Citigroup, Wells Fargo repay gov't bailout funds

AP News
Posted: Dec 14, 2009 8:25 PM

Citigroup Inc. and Wells Fargo & Co. said Monday they would repay their government bailout loans, freeing them from close regulatory scrutiny and marking the latest step toward recovery for the U.S. financial system.

Citigroup, whose future looked uncertain as recently as the beginning of this year, will repay $20 billion, while Wells Fargo will repay the $25 billion it received. Both banks announced significant capital raises in order to repay the money, and the government will also sell the one-third stake it holds in Citigroup.

The two are the last major national banks to exit the Troubled Asset Relief Program, which the government put in place at the height of the financial crisis in the fall of 2008.

Most other national banks have already exited the program, releasing them from strict compensation limits that banks had said were impeding their ability to attract and retain talent. Just last week Bank of America Corp. said it would repay the $45 billion it owed, just as it's trying to find a new CEO to replace Ken Lewis, who is retiring at the end of the year.

New York-based Citigroup is far larger than Wells Fargo, which is based in San Francisco, and the government took a bigger role in its oversight. Citigroup had taken a total of $45 billion in rescue funds _ among the largest bailout packages received by any bank _ but the government converted $25 billion of that amount into the 34 percent equity stake, which it is now selling.

Allowing the banks to repay the funds and exit TARP, as the bailout program is known, signals a vote of confidence from the government in the ability of both banks to stand on their own. It's a far cry from the situation at the beginning of the year, when some analysts were saying Citi could fail and be taken completely over by the government.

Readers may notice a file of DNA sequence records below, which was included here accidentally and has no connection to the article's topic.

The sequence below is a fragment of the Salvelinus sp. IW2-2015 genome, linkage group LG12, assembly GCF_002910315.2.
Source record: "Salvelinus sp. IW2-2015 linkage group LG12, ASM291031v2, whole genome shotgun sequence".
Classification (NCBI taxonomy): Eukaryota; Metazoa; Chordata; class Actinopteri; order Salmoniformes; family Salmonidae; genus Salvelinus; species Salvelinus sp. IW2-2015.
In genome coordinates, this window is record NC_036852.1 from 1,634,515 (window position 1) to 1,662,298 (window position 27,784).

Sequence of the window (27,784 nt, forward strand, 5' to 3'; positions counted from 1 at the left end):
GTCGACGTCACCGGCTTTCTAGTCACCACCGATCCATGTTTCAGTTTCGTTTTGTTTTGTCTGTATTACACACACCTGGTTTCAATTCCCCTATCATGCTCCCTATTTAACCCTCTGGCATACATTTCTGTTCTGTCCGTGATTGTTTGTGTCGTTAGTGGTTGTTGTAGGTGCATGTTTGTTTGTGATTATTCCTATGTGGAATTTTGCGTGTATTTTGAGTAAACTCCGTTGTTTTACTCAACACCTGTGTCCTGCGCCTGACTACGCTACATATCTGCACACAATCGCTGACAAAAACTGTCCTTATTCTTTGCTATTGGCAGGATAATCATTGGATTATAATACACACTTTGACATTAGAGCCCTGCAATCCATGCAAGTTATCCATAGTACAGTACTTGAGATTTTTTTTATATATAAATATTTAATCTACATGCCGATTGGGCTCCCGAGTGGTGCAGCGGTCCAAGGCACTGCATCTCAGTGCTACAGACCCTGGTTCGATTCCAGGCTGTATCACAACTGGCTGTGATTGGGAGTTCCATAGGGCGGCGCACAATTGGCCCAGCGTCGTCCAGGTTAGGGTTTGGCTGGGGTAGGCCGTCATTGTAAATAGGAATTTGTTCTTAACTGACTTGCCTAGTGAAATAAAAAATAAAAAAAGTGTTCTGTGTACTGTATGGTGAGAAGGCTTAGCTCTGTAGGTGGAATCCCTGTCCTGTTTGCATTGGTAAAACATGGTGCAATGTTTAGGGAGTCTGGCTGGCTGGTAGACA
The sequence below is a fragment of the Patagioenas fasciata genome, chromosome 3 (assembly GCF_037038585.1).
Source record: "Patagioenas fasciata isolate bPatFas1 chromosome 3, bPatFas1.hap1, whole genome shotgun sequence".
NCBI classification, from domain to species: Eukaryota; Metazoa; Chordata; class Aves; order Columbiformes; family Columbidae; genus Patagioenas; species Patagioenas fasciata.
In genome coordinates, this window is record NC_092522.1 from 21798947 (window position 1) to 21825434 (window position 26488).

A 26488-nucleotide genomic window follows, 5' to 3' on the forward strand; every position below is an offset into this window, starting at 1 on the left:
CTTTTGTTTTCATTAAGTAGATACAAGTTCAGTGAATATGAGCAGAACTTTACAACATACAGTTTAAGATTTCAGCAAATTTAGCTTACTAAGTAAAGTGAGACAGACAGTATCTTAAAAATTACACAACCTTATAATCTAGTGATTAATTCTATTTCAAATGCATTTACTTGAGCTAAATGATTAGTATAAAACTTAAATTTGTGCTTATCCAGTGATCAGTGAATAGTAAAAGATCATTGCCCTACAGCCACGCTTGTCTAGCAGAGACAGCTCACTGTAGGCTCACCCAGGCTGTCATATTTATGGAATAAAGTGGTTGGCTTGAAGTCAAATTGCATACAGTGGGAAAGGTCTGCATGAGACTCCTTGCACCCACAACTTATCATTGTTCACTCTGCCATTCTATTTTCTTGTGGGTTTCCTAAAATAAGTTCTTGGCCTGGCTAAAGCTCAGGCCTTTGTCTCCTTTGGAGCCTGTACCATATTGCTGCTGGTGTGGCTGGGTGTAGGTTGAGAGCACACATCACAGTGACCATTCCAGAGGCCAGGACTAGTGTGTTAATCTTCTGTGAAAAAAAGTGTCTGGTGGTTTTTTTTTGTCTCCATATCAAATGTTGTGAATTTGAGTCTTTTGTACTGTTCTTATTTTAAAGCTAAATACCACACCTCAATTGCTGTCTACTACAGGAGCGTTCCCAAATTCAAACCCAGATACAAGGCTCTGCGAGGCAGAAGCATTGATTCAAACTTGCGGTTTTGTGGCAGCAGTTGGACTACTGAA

"It gets rid of the stigma" for Citi, FBR Capital Markets analyst Paul Miller said.

Citi will sell $20.5 billion in stock and debt to repay the bailout funds. The capital raise will dilute current shareholders by between 20 percent and 25 percent depending on the sale price of the stock and debt, Miller projected.

The bank's shares fell 6.3 percent Monday as investors reacted to the news that existing Citigroup shareholders' stakes would be diluted by the capital raise.

Wells Fargo said it plans to sell $10.4 billion in new stock. Its announcement came after the close of stock trading, although its shares rose 2 percent in after-hours trading.

The pledges to repay the government came on the day top bankers met with President Barack Obama at the White House. He asked them to consider "every responsible way" to boost lending, particularly to small businesses, and to get behind an overhaul of financial regulation.

Citigroup was among the hardest hit by the credit crisis and rising loan defaults and received a major package of government aid. In addition to giving Citi $45 billion in loans, the government also agreed to protect losses on nearly $300 billion in the bank's risky investments.

Now that it's repaid its government loans, Citi will now turn its attention to shedding the rest of its troubled mortgage portfolio and other risky assets, which it had separated from its traditional banking business in January.

At the same time, the bank is trying to build up those core businesses such as securities underwriting and institutional banking, where it faces heavy competition from JPMorgan Chase & Co. and other banks that suffered less during the financial crisis. The bank also wants to build up its consumer banking business, which trails competitors like Bank of America Corp. in size.

The Treasury Department said that of the $245 billion given to banks under the TARP program, more than $185 billion will have been repaid including the money from Citigroup and Wells Fargo. Other companies including automakers and insurers also received money under TARP.


AP Business Writer Ieva M. Augstums in Charlotte, N.C. and AP Economics Writer Martin Crutsinger in Washington contributed to this report.